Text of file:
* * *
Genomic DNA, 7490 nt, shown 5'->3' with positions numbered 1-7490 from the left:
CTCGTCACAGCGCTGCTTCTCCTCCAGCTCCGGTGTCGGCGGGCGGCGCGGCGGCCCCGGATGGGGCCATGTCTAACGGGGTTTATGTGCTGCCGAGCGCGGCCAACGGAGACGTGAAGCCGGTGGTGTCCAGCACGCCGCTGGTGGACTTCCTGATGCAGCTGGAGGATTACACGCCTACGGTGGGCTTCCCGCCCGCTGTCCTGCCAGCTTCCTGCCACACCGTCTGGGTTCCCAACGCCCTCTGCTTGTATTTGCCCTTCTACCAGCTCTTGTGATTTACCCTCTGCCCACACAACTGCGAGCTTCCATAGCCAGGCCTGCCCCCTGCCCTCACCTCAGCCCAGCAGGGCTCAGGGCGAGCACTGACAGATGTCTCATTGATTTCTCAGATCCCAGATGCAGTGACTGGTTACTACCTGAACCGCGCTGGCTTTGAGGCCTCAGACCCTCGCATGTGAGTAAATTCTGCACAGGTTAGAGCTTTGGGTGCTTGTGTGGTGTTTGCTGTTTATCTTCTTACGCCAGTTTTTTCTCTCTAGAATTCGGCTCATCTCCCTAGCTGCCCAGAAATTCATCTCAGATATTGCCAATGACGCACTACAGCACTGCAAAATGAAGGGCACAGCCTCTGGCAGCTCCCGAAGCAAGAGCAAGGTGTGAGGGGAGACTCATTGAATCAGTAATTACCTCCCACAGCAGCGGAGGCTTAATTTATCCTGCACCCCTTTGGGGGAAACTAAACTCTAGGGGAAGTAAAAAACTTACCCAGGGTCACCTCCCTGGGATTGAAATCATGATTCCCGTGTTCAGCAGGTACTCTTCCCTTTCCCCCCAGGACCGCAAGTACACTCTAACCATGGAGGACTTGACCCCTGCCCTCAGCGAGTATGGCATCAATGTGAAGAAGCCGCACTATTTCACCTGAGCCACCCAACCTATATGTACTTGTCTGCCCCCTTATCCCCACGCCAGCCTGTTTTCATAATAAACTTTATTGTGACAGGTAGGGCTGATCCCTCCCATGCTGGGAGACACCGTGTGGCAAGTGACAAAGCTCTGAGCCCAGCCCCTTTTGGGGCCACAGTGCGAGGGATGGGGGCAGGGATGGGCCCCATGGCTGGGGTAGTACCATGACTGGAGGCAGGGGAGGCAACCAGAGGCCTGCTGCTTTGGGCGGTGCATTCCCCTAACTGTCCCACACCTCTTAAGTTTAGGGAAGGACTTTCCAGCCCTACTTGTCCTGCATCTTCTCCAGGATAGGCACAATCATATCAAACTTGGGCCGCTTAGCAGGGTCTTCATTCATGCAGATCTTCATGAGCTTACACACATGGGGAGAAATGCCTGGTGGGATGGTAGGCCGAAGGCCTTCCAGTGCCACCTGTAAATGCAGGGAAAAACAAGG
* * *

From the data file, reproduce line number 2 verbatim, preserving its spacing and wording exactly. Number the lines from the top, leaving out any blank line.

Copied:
CTCGTCACAGCGCTGCTTCTCCTCCAGCTCCGGTGTCGGCGGGCGGCGCGGCGGCCCCGGATGGGGCCATGTCTAACGGGGTTTATGTGCTGCCGAGCGCGGCCAACGGAGACGTGAAGCCGGTGGTGTCCAGCACGCCGCTGGTGGACTTCCTGATGCAGCTGGAGGATTACACGCCTACGGTGGGCTTCCCGCCCGCTGTCCTGCCAGCTTCCTGCCACACCGTCTGGGTTCCCAACGCCCTCTGCTTGTATTTGCCCTTCTACCAGCTCTTGTGATTTACCCTCTGCCCACACAACTGCGAGCTTCCATAGCCAGGCCTGCCCCCTGCCCTCACCTCAGCCCAGCAGGGCTCAGGGCGAGCACTGACAGATGTCTCATTGATTTCTCAGATCCCAGATGCAGTGACTGGTTACTACCTGAACCGCGCTGGCTTTGAGGCCTCAGACCCTCGCATGTGAGTAAATTCTGCACAGGTTAGAGCTTTGGGTGCTTGTGTGGTGTTTGCTGTTTATCTTCTTACGCCAGTTTTTTCTCTCTAGAATTCGGCTCATCTCCCTAGCTGCCCAGAAATTCATCTCAGATATTGCCAATGACGCACTACAGCACTGCAAAATGAAGGGCACAGCCTCTGGCAGCTCCCGAAGCAAGAGCAAGGTGTGAGGGGAGACTCATTGAATCAGTAATTACCTCCCACAGCAGCGGAGGCTTAATTTATCCTGCACCCCTTTGGGGGAAACTAAACTCTAGGGGAAGTAAAAAACTTACCCAGGGTCACCTCCCTGGGATTGAAATCATGATTCCCGTGTTCAGCAGGTACTCTTCCCTTTCCCCCCAGGACCGCAAGTACACTCTAACCATGGAGGACTTGACCCCTGCCCTCAGCGAGTATGGCATCAATGTGAAGAAGCCGCACTATTTCACCTGAGCCACCCAACCTATATGTACTTGTCTGCCCCCTTATCCCCACGCCAGCCTGTTTTCATAATAAACTTTATTGTGACAGGTAGGGCTGATCCCTCCCATGCTGGGAGACACCGTGTGGCAAGTGACAAAGCTCTGAGCCCAGCCCCTTTTGGGGCCACAGTGCGAGGGATGGGGGCAGGGATGGGCCCCATGGCTGGGGTAGTACCATGACTGGAGGCAGGGGAGGCAACCAGAGGCCTGCTGCTTTGGGCGGTGCATTCCCCTAACTGTCCCACACCTCTTAAGTTTAGGGAAGGACTTTCCAGCCCTACTTGTCCTGCATCTTCTCCAGGATAGGCACAATCATATCAAACTTGGGCCGCTTAGCAGGGTCTTCATTCATGCAGATCTTCATGAGCTTACACACATGGGGAGAAATGCCTGGTGGGATGGTAGGCCGAAGGCCTTCCAGTGCCACCTGTAAATGCAGGGAAAAACAAGG